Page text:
Disclaimer: I have done some consulting work for DNA 2.0, but have not been involved with the lawsuit discussed in this post.
DNA 2.0 is a leading gene synthesis company, specializing in the custom synthesis of long and complex DNA sequences. DNA 2.0 provides a web-based DNA design tool called Gene Designer, which its customers can use to design, clone, validate and order custom designed DNA sequences. Gene Designer includes an "intuitive drag-and-drop interface for moving sequence elements within or between constructs.”
Yesterday, DNA 2.0 sued Genome Compiler Corporation (GCC) in the Northern District of California for infringing US Patent Number 7,805,252. In its complaint, DNA 2.0 alleges that GCC infringes the patent directly and/or indirectly by developing, distributing and supporting Genome Compiler software. According to the GCC website, Genome Compiler is a DNA design program that features an "intuitive drag & drop, zoom in & out user interface” and enables its users to order their own synthetic DNA designs.
The ‘252 patent includes a single independent claim:
1. A computer program product for use in conjunction with a computer system, the computer program product comprising a tangible computer re adable storage medium and a computer program mechanism embedded therein, the computer program mechanism for designing and manipulating a set of sequence elements in order to design a design nucleic acid sequence, the computer program mechanism comprising:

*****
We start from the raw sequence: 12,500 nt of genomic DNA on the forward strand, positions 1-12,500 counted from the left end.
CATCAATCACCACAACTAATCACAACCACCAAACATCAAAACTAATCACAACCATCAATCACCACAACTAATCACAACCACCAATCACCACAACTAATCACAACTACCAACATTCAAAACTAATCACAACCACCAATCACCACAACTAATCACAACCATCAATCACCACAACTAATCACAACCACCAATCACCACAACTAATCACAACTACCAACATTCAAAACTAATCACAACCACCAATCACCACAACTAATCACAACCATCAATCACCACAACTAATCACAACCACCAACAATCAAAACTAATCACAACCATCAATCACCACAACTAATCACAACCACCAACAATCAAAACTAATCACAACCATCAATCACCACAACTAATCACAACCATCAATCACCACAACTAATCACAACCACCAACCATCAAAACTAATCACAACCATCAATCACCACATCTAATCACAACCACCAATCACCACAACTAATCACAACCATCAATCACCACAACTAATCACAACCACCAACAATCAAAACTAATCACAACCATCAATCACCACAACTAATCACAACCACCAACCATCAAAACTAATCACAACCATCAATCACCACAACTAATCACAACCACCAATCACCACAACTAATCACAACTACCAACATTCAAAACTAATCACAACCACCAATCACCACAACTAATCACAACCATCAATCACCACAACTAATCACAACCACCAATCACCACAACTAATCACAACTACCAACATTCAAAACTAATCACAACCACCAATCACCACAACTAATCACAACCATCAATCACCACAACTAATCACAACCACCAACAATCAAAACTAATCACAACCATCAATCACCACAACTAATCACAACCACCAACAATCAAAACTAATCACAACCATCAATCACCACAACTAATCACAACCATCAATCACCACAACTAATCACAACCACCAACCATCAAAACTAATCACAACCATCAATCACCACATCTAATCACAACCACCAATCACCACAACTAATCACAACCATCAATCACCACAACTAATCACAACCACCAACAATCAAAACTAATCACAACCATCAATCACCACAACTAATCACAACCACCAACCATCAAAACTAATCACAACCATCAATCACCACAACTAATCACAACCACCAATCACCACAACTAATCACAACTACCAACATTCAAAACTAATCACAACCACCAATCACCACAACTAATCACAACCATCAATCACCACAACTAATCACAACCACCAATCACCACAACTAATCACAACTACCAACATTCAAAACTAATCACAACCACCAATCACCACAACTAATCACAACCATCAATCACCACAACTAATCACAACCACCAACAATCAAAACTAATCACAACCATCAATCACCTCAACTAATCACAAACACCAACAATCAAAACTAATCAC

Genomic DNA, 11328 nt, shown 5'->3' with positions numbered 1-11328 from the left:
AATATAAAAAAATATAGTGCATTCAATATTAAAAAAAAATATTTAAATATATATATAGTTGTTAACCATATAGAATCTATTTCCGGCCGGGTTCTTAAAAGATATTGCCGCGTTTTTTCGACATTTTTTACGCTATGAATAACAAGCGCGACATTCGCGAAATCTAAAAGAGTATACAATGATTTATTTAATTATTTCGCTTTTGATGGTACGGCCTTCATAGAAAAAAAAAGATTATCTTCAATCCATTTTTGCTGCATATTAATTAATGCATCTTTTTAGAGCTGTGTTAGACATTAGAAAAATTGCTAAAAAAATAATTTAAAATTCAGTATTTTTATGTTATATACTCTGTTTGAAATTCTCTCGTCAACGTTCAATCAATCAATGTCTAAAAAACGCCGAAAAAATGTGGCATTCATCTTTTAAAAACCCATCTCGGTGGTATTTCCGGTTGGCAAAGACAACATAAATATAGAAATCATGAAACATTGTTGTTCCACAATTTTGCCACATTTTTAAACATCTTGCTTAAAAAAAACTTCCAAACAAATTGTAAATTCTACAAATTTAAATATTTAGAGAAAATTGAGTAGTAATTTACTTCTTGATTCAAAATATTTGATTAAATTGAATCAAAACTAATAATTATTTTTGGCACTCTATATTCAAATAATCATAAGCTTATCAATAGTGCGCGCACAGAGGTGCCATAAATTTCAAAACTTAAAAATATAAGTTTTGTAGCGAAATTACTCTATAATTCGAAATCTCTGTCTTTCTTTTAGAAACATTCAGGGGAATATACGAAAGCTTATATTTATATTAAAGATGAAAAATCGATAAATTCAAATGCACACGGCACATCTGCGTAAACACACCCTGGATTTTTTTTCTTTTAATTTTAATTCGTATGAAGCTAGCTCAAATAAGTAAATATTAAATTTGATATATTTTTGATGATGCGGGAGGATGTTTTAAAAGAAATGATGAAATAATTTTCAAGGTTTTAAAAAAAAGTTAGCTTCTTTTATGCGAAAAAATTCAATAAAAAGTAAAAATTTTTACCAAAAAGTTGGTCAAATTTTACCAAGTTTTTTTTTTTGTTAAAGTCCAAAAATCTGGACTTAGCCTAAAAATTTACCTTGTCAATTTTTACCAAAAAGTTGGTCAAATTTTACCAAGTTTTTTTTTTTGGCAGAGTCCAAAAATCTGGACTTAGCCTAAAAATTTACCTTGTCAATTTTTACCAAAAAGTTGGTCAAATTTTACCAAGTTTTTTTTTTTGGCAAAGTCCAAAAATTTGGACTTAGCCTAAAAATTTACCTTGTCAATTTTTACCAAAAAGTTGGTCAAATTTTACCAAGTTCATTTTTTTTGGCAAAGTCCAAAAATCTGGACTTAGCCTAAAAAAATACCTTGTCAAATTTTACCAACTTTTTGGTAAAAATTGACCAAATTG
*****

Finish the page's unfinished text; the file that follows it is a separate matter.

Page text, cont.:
(I) instructions for representing the set of sequence elements on a display, each sequence element representing an amino acid sequence segment or a nucleic acid sequence segment, wherein the set of sequence elements collectively encode the design nucleic acid sequence, wherein said instructions for representing said set of sequence elements comprise instructions for displaying a plurality of icons in a linear or a near linear arrangement on a display, each respective icon in said plurality of icons uniquely representing a corresponding sequence element in said set of sequence elements such that neighboring icons in said plurality of icons represent neighboring sequence elements in said plurality of sequence elements in said design nucleic acid sequence, and each said respective icon in said plurality of icons depicts a directional property for the corresponding sequence element in said set of sequence elements; and
(II) instructions for permitting a user to rearrange an order of the icons on a display thereby causing a corresponding change in the nucleic acid sequence of the design nucleic acid sequence.